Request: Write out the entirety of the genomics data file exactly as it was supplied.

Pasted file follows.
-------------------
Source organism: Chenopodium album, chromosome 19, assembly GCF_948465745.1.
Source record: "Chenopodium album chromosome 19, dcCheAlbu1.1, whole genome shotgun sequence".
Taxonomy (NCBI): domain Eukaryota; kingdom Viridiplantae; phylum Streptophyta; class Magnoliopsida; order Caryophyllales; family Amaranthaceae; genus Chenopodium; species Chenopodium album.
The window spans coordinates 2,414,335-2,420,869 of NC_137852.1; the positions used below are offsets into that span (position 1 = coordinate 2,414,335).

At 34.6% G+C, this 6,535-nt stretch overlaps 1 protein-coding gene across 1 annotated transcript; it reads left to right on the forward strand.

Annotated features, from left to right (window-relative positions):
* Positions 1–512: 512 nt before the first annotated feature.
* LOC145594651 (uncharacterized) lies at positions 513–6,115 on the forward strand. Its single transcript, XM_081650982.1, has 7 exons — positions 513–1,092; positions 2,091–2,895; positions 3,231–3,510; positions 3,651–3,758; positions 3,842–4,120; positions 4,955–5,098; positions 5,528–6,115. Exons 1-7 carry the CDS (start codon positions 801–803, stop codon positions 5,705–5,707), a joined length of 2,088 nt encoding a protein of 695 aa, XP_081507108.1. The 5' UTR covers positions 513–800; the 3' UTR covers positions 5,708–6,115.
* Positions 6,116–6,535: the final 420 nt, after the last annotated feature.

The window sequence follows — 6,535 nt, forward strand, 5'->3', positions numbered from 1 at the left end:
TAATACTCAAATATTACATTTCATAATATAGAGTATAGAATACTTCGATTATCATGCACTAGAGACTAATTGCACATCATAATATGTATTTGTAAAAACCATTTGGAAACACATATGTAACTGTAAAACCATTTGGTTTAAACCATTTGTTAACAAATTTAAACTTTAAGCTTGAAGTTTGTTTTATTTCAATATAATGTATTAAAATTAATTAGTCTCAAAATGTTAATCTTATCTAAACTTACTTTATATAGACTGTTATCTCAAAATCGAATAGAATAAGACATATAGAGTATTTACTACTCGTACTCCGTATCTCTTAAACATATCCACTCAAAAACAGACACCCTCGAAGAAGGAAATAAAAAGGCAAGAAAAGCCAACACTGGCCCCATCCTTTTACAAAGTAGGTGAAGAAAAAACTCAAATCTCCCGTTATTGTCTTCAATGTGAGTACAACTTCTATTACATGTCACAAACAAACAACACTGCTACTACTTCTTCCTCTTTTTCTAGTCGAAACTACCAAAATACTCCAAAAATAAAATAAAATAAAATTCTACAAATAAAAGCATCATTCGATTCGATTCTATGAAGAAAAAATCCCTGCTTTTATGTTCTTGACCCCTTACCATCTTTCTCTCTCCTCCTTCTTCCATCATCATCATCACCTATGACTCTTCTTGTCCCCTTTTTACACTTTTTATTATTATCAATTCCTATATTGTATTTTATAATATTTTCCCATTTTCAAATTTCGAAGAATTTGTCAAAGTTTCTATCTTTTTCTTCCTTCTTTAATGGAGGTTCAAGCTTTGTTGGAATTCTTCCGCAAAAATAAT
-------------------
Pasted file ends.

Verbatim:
Source organism: Chenopodium album, chromosome 19, assembly GCF_948465745.1.
Source record: "Chenopodium album chromosome 19, dcCheAlbu1.1, whole genome shotgun sequence".
Taxonomy (NCBI): domain Eukaryota; kingdom Viridiplantae; phylum Streptophyta; class Magnoliopsida; order Caryophyllales; family Amaranthaceae; genus Chenopodium; species Chenopodium album.
The window spans coordinates 2,414,335-2,420,869 of NC_137852.1; the positions used below are offsets into that span (position 1 = coordinate 2,414,335).

At 34.6% G+C, this 6,535-nt stretch overlaps 1 protein-coding gene across 1 annotated transcript; it reads left to right on the forward strand.

Annotated features, from left to right (window-relative positions):
* Positions 1–512: 512 nt before the first annotated feature.
* LOC145594651 (uncharacterized) lies at positions 513–6,115 on the forward strand. Its single transcript, XM_081650982.1, has 7 exons — positions 513–1,092; positions 2,091–2,895; positions 3,231–3,510; positions 3,651–3,758; positions 3,842–4,120; positions 4,955–5,098; positions 5,528–6,115. Exons 1-7 carry the CDS (start codon positions 801–803, stop codon positions 5,705–5,707), a joined length of 2,088 nt encoding a protein of 695 aa, XP_081507108.1. The 5' UTR covers positions 513–800; the 3' UTR covers positions 5,708–6,115.
* Positions 6,116–6,535: the final 420 nt, after the last annotated feature.

The window sequence follows — 6,535 nt, forward strand, 5'->3', positions numbered from 1 at the left end:
TAATACTCAAATATTACATTTCATAATATAGAGTATAGAATACTTCGATTATCATGCACTAGAGACTAATTGCACATCATAATATGTATTTGTAAAAACCATTTGGAAACACATATGTAACTGTAAAACCATTTGGTTTAAACCATTTGTTAACAAATTTAAACTTTAAGCTTGAAGTTTGTTTTATTTCAATATAATGTATTAAAATTAATTAGTCTCAAAATGTTAATCTTATCTAAACTTACTTTATATAGACTGTTATCTCAAAATCGAATAGAATAAGACATATAGAGTATTTACTACTCGTACTCCGTATCTCTTAAACATATCCACTCAAAAACAGACACCCTCGAAGAAGGAAATAAAAAGGCAAGAAAAGCCAACACTGGCCCCATCCTTTTACAAAGTAGGTGAAGAAAAAACTCAAATCTCCCGTTATTGTCTTCAATGTGAGTACAACTTCTATTACATGTCACAAACAAACAACACTGCTACTACTTCTTCCTCTTTTTCTAGTCGAAACTACCAAAATACTCCAAAAATAAAATAAAATAAAATTCTACAAATAAAAGCATCATTCGATTCGATTCTATGAAGAAAAAATCCCTGCTTTTATGTTCTTGACCCCTTACCATCTTTCTCTCTCCTCCTTCTTCCATCATCATCATCACCTATGACTCTTCTTGTCCCCTTTTTACACTTTTTATTATTATCAATTCCTATATTGTATTTTATAATATTTTCCCATTTTCAAATTTCGAAGAATTTGTCAAAGTTTCTATCTTTTTCTTCCTTCTTTAATGGAGGTTCAAGCTTTGTTGGAATTCTTCCGCAAAAATAAT